There was, however, nothing within the Standard Works that dictated the definition of "strong drink" and "mild drink" found within the Word of Wisdom.  Instead, we only have policy statements made by the Church leaders regarding the used of all alcohol.  So, I was curious.  Was abstaining from beer merely a requirement to enter the temple, but not a sin?  What was more, is the beginning of the Section states, "To be sent greeting; not by commandment or constraint".  This drove me to deeper study of the matter, and to prayer.

I found that when I researched this topic, it opened Pandora's box to a heap of other topics of questionable Church history/policy.  For now, I focused on the Word of Wisdom, and this is what I found.

I learned the origin for the Revelation came by way of a frustrated Emma Smith, as she and other sisters had to clean the floors after the Elders of the early Church would make a mess with their spit from chewing tobacco.  As David Whitmer recounted:

“Some of the men were excessive chewers of the filthy weed, and their disgusting slobbering and spitting caused Mrs. Smith … to make the ironical remark that ‘It would be a good thing if a revelation could be had declaring the use of tobacco a sin, and commanding it's suppression.' The matter was taken up and joked about, one of the brethren suggested that the revelation should also provide for a total abstinence from tea and coffee drinking, intending this as a counter ‘dig' at the sisters.”(Des Moines Daily News, 16 Oct 1886:20 c. in: Newell & Avery 1994:47, also c: An Historical Analysis of the Word of Wisdom, Paul H. Peterson - Masters Thesis, [no location provided]; Also: c. in Tanner 1987:406. See also Tanner 1987: Ch. 26 for excellent coverage). (Emphasis added).

I learned that, as it reads at the beginning of the Section, the Word of Wisdom was not a commandment, but a set of advice as directed by God.  Joseph Smith himself would continue to smoke a cigar on occasion and drink beer and wine.  

"Joseph Smith tried the faith of the saints many times by his peculiarities. At one time he had preached a powerful sermon on the Word of Wisdom and immediately thereafter, he rode through the streets of Nauvoo smoking a cigar. Some of the brethren were tried as was Abraham of old." (Tanner 1987:6 c: Joseph Smith as an Administrator, Gary Dean Guthrie, M.A. thesis, Brigham Young University, May 1969:161, in turn c: the diary of Apostle Abraham H. Cannon. V.19. 1 Oct 1895. Special Collections Dept. BYU Library). (Emphasis added).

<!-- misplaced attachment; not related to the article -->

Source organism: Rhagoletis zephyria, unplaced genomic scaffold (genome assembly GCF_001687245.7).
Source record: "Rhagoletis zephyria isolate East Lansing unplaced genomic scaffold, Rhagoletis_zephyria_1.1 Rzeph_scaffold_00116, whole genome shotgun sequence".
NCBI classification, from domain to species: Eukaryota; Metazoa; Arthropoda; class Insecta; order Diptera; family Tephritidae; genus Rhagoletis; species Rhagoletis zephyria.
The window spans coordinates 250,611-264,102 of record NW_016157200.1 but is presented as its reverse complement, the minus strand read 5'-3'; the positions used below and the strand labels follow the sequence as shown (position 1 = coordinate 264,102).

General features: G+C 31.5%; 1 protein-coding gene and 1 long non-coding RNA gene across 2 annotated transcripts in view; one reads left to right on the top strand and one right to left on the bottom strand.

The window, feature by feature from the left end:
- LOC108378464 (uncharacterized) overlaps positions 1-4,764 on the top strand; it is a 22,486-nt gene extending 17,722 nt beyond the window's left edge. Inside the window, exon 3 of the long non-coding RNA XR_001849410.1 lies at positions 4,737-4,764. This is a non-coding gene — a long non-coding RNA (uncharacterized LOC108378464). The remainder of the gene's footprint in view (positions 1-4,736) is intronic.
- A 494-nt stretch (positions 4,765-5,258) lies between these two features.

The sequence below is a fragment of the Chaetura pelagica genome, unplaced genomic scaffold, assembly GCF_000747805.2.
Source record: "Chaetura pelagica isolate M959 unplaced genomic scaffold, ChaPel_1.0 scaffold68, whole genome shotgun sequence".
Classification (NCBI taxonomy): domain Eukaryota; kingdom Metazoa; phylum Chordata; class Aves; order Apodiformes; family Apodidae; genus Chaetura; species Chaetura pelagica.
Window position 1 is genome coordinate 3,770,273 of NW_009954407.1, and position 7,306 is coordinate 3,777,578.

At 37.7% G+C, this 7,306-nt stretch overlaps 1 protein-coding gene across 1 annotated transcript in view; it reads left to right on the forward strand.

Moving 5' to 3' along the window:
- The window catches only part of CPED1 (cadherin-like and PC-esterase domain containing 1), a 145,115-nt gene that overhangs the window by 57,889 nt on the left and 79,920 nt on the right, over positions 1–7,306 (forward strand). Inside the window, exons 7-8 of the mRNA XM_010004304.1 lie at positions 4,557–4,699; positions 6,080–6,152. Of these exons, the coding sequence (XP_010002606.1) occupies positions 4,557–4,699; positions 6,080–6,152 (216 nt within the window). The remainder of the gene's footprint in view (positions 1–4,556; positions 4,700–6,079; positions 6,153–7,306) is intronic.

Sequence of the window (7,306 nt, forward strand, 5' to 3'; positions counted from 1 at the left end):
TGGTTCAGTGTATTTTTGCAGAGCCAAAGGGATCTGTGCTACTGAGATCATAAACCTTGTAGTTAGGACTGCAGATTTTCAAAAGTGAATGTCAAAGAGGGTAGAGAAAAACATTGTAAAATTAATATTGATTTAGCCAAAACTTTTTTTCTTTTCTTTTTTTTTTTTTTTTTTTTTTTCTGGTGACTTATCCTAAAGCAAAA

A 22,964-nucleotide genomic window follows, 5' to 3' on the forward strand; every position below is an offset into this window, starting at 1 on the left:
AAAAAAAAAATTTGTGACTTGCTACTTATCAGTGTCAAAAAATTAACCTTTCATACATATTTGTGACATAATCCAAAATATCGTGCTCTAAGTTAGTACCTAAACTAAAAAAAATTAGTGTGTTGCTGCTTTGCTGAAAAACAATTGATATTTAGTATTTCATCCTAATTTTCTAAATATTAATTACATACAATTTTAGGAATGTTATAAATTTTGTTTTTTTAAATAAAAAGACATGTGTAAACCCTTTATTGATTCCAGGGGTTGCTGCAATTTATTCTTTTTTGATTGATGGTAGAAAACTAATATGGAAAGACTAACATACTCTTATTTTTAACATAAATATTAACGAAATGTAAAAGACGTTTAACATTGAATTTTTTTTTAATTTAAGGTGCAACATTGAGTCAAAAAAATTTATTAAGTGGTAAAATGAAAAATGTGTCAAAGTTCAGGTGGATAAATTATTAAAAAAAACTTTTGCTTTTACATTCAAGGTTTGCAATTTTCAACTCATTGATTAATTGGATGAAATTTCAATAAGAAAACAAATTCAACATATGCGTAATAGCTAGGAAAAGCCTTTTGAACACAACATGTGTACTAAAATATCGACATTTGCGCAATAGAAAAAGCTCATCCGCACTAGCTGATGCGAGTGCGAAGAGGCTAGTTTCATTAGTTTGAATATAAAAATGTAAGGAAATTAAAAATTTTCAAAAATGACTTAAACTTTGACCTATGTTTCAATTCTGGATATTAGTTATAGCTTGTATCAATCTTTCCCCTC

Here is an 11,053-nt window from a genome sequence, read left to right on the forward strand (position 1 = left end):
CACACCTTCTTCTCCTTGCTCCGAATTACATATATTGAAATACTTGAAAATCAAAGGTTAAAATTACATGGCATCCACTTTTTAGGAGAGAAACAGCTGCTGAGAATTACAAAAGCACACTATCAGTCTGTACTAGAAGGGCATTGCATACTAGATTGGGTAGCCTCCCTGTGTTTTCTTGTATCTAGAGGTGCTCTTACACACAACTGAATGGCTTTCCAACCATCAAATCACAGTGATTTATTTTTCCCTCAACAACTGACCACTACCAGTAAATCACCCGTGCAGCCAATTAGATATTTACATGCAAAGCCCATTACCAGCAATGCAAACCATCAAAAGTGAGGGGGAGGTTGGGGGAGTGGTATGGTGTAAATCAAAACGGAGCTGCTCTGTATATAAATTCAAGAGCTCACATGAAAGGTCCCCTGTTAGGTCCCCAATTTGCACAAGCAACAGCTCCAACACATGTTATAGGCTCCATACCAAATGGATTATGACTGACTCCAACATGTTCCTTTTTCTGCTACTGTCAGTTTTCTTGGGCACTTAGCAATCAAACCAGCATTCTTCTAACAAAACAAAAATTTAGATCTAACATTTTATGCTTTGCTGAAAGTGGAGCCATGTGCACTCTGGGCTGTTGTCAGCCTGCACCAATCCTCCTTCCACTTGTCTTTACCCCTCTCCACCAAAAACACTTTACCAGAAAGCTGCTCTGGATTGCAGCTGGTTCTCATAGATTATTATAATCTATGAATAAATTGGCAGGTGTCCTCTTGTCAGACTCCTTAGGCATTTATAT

Then, I found this:

"The text of the Word of Wisdom forbids "strong drink" (D&C 89:5, 7), which was initially interpreted as distilled beverages (hard liquor). Beer, unfermented or lightly fermented wine, and cider were considered "mild drinks" (D&C 89:17) and therefore acceptable (note that verse 17 specifically permits "barley...for mild drinks"). The complete prohibition of alcoholic drinks of any kind only became part of the Word of Wisdom following the temperance movement of the late 19th and early 20th centuries; Presidents Joseph F. Smith and Heber J. Grant supported the movement and Grant made complete abstention from alcohol in any form a requirement for a temple recommend in the early 1920s". (

So, there I was, utterly baffled by what I just discovered.  I took this to prayer and asked God if what I had learned was true, and if beer was permissible and I still be right with Him.  The answer was yes.  I dutifully studied the principle, formulated an opinion, and took it up with God and asked if it be right.  This is what I had taught investigator's while on my mission, and now I did the same regarding a gospel principle.  

Of course I knew my position would not be supported by the Church leaders, nonetheless, my reasoning was sound.  There was no official Church statement banning beer from Member consumption.  All we had, was a scripture which expressly permitted it, and nothing else.  Beer was a "mild drink".  This personal revelation didn't cause me to be a faithful mormon while drinking beer.  Instead, it made me pause and think, for myself for once and not how the Church wanted to think for me.  This made me look more deeply into other matters, and to harmonize the things I researched with being a faithful Mormon.  

I had opened a brand new chapter in my life, and an honest journey to discover the Truth of the matter began.